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Let's talk about cook pot lids
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Franco Darioli
(Franco) - M

Locale: Melbourne
Let's talk about cook pot lids on 08/03/2012 21:10:55 MDT Print View

Apart from when I need to melt snow , I use a 550ml pot with a CF lid.
That lid is lighter than the provided Ti version, stays on, and can be picked up with bare hands when the pot is boiling .
CF lid
http://rutalocura.com/Carbon_Lids.html
Fits loose over a Snow Peack 700ml pot but still better than the one the SP comes with.
(it was a gift from Josh)
Franco

Simon Wurster
(Einstein) - F

Locale: Big Apple
Re: Let's talk about cook pot lids on 08/04/2012 13:07:24 MDT Print View

I used to use a lid for heat retention and as a cap to keep the contents in-place during transit. These days, I only use the lid for heat retention. It's a homemade folding lid that weighs 0.1 oz.:

SP600 with folding lid.

Here's a closer look, showing the underside:

SP600 lid, underside.

By loosening the screw, the three panels allow the lid to collapse. Then it can be inserted inside the pot:

SP600 lid collapsed.

For clarity, I removed the silicone lid-lifter made from oven-liner material that's looped over the screw post.

All of this fits inside the SP600 pot (lighter, scrub pad, Dr. Bronner's soap, and pot gripper not shown, but they too fit inside).

SP 600 contents with folding lid.

And for travel, I simply invert the SP 600 over the Foster's mug, and with the silicone lip band, the mug stays in place without a net bag:

SP 600 with inverted Foster's mug.

The lid is made from a 99 cent ice tea can (cut the top and bottom off, flatten). The center screw is a screw post used to hold together 3-hole punched documents--I pick them out of the garbage at work. Each third is cut a little wider so the panels overlap when the lid is fully opened. The lid was made with a protractor, a compass, and a pair of scissors.

Here's a family of pots with folding lids (SP 600, SP Solo Cup, SP Bowl):

Family of pots with folding lids.

Edited by Einstein on 08/04/2012 13:12:23 MDT.

John Donewar
(Newton) - MLife

Locale: Southeastern Louisiana
Re: 0.1 oz. Homemade folding cook pot lid on 08/04/2012 13:53:29 MDT Print View

Simon / Einstein,

That sound you hear is my applause for an outstanding application of form follows function.

Your cook pot lid solves the equation for weight, storage and venting.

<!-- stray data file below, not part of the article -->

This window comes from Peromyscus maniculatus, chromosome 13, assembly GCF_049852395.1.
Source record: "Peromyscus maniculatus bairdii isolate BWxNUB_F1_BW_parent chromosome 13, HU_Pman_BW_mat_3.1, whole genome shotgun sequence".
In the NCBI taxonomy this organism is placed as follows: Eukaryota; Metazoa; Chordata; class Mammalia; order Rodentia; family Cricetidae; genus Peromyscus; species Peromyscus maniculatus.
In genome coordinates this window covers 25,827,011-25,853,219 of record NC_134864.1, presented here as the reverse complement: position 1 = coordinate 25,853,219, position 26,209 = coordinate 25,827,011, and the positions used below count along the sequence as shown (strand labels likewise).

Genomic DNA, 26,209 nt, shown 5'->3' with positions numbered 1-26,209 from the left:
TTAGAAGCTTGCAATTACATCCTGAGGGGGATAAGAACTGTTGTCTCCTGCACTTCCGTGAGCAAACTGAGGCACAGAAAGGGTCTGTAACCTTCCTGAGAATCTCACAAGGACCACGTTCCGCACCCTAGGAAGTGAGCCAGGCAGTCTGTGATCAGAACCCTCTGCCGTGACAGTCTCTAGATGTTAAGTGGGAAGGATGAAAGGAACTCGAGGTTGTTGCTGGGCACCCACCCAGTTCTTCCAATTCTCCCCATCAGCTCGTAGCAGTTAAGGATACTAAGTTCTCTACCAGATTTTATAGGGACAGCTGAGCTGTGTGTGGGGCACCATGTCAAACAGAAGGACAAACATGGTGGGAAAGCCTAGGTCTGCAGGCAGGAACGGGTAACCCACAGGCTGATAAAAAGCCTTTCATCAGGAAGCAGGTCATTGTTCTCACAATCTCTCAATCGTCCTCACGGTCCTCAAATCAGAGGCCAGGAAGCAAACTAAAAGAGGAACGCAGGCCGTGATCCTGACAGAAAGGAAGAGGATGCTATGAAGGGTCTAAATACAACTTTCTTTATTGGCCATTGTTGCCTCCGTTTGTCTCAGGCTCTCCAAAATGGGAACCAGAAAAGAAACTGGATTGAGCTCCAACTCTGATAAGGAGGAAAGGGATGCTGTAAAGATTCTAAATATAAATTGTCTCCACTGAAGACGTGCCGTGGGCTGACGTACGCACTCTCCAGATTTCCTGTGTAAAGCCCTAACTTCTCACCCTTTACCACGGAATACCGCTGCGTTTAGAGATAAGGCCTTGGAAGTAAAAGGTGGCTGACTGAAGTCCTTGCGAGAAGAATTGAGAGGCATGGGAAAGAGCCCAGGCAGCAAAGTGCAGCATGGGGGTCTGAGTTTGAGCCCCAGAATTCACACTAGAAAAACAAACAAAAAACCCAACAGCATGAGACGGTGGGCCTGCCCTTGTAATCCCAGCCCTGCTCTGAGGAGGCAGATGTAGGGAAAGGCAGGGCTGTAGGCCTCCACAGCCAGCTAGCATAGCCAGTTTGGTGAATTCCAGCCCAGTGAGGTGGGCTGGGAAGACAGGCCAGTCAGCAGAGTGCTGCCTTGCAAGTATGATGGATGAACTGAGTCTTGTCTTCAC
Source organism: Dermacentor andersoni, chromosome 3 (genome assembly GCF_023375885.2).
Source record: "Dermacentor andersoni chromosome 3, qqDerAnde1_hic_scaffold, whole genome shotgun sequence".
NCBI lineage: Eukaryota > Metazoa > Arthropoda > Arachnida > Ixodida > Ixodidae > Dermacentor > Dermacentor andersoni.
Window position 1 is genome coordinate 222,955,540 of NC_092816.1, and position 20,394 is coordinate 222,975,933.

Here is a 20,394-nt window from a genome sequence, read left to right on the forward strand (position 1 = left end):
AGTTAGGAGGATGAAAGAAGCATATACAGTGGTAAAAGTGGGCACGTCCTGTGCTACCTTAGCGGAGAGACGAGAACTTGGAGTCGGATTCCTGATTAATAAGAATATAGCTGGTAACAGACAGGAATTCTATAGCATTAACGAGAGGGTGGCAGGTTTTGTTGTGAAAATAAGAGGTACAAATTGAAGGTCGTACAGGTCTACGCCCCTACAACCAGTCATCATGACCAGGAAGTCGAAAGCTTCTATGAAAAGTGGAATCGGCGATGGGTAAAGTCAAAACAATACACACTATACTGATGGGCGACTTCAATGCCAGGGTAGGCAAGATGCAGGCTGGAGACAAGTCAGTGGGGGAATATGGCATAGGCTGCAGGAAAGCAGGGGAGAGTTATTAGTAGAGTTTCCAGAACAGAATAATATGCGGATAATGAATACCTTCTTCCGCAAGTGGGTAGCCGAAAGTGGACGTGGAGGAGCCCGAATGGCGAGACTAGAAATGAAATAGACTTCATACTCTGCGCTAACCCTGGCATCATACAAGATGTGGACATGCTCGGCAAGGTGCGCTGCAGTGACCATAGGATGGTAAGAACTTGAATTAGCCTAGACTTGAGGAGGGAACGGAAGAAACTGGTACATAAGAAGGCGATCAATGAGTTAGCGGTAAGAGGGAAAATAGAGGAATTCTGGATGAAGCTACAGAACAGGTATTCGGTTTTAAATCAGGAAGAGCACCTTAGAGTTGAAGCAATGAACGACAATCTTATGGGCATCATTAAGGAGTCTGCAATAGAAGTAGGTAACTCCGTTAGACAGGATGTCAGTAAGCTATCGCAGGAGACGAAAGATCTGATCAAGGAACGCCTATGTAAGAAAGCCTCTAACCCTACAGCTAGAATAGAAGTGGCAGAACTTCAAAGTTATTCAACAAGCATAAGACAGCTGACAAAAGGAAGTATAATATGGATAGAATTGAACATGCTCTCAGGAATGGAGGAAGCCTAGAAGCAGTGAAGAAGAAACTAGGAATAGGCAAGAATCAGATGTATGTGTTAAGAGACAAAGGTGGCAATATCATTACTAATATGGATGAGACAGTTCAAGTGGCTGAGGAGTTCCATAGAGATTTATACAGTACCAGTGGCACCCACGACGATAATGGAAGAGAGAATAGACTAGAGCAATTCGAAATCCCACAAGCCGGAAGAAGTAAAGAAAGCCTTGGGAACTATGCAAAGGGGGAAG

It might be a slight bit heavier but I bet you could add a turned down rolled edge on the lid's circumference and address Jerry's issue of stuff falling on the lid.

I've got to try this with an empty Fosters can. The lid of my 2 cup flat bottom Fosters can cook pot weighs 5 grams or 0.17637 ounces.

Fosters 2 cup flat bottom aluminum pot lid

My lid is 3 1/4" in diameter and I believe your Snow Peak 600 is 3 7/8" in diameter.

I've got a couple of plastic "cord pulls" that could be re-purposed with a little work and threaded to receive a plastic or nylon screw.

No I probably won't see any decrease in weight but it will satisfy my need to tinker. LOL

BTW I love the material source! ;-)

Party On,

Newton

Sean Rhoades
(kingpin)

Locale: WV
Re: Re: Let's talk about cook pot lids on 08/04/2012 13:54:58 MDT Print View

That is a very cool lid idea Simon.

Jason G
(JasonG) - F

Locale: iceberg lake
my lid on 08/04/2012 15:47:20 MDT Print View

I made my self a clone of a Caldera ti fissure (with a few slight design tweeks) and made a lid out of the remaining Ti foil. and then just made a small tab lid handle out of aluminum tape.

lid weighs 4 grams
entire set up weighs 5.3oz


kit1cone in pot1lid1lid in pot1cone1pot in cone1

Edited by JasonG on 08/04/2012 17:10:08 MDT.

Simon Wurster
(Einstein) - F

Locale: Big Apple
Re: Re: Re: Let's talk about cook pot lids on 08/04/2012 16:13:25 MDT Print View

Sean and John,
Thanks, happy to share. I got the idea a couple of years ago when I was trying to get the 11 fl oz SP Solo Cup to work with a Sea to Summit X-Mug (where the X-Mug serves as the travel lid). I needed a lid to fit inside, and the lid in the photo was born. The weight of the kit with the X-Mug was too heavy (the X-Mug weighs 2.4 oz., the Fosters mug weighs 0.8, I believe). Plus, boiling 16 oz. was kind of a drag... :-)

Another plus is you can rotate two of the panels slightly to create a slit: perfect if you want to place a temperature probe when doing dozens of stove tests.

I forgot to mention the windscreen, and yes, that fits inside with all the rest, but since it steps on Trail Designs toes a bit, I'm keeping that design private for now (it works like a cone, but fits neatly inside the pot without any fuss).

Getting the lid to fit the diameter of the pot lip is easy (trace with a finepoint Sharpie), but getting it to drop below the lip (thus the inside diameter) is a bit trickier, mainly because most pots aren't perfectly round. The SP Bowl is supposed to have a drop-lid, but at that diameter and with the thin material, it kind of wobbles a bit. If there's a way, I'll post a PDF of the templates under my profile so everyone can print, paste, and cut. Have to find them first...

Keep in mind these lids aren't completely airtight, and shouldn't the be used for straining pasta as their too flimsy.

Brett Rasmussen
(ascientist) - MLife

Locale: Grants Pass, Oregon
Jet boil 3 Liter plastic lid on 08/04/2012 22:40:44 MDT Print View

I use the Jet boil 3 liter pot with a white gas stove when I plan on melting large amounts of snow. The lid is warped, although not actually melted. I really don't like plastic as a lid material. After reading this thread I think it is time to start experimenting with a replacement.

Rob Daly
(rdaly) - F - M

Locale: Midwest
my 2 cents on 08/07/2012 08:02:15 MDT Print View

I've simply used a piece of tinfoil for my lid. The same lid will last for a couple trips. It weighs just a couple grams and it folds up for compact storage.